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Local Students Build and Manage Their Own Wetland Nursery

Published January 30, 2013

Through the National Aquarium’s Wetland Nursery Program, students at Hereford High School are raising wetland grasses and native fish in their own schoolyard! Students who participate in Hereford’s environmental club (HOPE) are gaining first-hand experience in project management, plant nursery operations and aquaculture systems. Read about the experience in their own words:

Finally!  Our system is up, running, and has all needed organisms to make it an ecosystem. It was a long process, but luckily we were able to learn along the way. Thanks to the help of Laura Cattell Noll from the National Aquarium, HOPE members, our advisor, and many others...without them this wouldn’t have been possible. This post covers the process it took for us to establish the AquaEcosystem at our school.

Phase One: Planning

The reconstruction process began with an inventory of what we could save from the storm. Key things we were able to recover were: the tank itself, the bioball-filter chamber, and some tubing/connectors.  From there we started calculating how much material we needed to purchase and how much money we would have to request from the Chesapeake Bay Trust’s Mini-Grant Program. As soon as we received a check in the mail, the project was a-go!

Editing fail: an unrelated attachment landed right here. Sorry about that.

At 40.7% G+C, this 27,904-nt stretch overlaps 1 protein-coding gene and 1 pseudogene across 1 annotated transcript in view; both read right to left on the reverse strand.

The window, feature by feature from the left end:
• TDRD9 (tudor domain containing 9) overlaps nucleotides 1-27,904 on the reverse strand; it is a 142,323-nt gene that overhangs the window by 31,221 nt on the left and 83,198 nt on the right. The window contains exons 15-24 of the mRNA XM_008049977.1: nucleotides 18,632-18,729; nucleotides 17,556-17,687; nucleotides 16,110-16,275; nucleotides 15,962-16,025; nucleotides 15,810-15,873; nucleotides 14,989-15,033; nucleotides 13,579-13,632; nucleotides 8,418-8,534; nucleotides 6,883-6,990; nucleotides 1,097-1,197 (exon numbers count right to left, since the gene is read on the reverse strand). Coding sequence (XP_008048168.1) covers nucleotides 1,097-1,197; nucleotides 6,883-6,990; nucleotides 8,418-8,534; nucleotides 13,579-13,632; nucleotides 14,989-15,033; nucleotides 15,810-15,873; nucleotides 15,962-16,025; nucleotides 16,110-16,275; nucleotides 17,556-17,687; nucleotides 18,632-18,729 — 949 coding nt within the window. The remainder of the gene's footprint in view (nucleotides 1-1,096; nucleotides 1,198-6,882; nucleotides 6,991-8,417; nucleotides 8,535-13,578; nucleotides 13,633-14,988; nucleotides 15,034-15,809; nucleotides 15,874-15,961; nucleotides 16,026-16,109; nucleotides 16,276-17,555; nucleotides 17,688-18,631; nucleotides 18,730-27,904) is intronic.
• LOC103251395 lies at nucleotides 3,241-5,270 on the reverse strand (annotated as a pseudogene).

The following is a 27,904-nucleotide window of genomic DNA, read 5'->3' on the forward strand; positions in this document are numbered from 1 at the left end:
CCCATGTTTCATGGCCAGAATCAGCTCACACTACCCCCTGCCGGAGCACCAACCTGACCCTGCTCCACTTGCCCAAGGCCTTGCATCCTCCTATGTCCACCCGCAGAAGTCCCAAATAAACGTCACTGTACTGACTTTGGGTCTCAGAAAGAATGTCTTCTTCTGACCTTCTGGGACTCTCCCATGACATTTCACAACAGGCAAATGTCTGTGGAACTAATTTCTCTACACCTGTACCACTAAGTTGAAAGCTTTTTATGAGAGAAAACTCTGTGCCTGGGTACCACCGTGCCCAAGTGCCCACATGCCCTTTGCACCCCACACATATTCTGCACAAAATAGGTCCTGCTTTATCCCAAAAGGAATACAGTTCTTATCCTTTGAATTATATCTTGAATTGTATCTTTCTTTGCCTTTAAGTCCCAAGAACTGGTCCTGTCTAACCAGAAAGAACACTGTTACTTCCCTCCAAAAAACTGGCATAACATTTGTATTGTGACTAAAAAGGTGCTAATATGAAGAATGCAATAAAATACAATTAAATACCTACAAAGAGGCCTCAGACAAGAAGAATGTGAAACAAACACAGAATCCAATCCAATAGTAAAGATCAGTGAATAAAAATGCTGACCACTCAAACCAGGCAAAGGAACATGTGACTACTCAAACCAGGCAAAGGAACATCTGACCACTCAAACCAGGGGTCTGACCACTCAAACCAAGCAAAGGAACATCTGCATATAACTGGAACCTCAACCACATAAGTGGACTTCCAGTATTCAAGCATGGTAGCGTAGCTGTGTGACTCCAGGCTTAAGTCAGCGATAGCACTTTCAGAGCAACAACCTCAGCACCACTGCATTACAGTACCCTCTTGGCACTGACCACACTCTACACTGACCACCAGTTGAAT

Phase Two: Construction

Let’s say that for a bunch of girls, this was quite an experience. Transporting, sawing, and bolting plywood was something new! The instructions that came with the project called for a 10‘x10’ base for the bay grasses. In order for the ecosystem to fit our new greenhouse, we had to make a blueprint of a longer 4’ x 16’ frame. When that was done, we had to get some help lifting the frame into the greenhouse (it’s quite heavy!).

construction phase

Phase Three: Transplanting

Now that the bed for the plants was built, we ordered the bay grasses. It took a lot of club effort to transplant 1,200 plugs of Spartina altemiflora into larger plug sheets. Due to after school sports, it was a little rough getting everyone to come and help on one day, but over the course of a week, the job was done.

transplant phase

Phase Four: Adding Fish!

In order to prep for the fish we let the system run for a couple weeks. We faced a lot of problems with our pump. Either the breaker would trip, something would clog the tubing, water would evaporate, air would accumulate in the tubes….something! It was always something, which made it really difficult and frustrating to pinpoint the problem each time. National Aquarium staff helped explain some of the sources of our problems as well as go over basic care tips for the fish, such as what to look out for when they undergo stress, how much food to feed them, and ideal salinity levels.

adding fish

In the spring of 2013, HOPE will plant the bay grasses and release the fish in the Chesapeake Bay. To keep the members active in the project, we have a weekly fish feeding schedule!

If you are interested in helping restore wetlands in your community, check out the National Aquarium’s upcoming Conservation Events!

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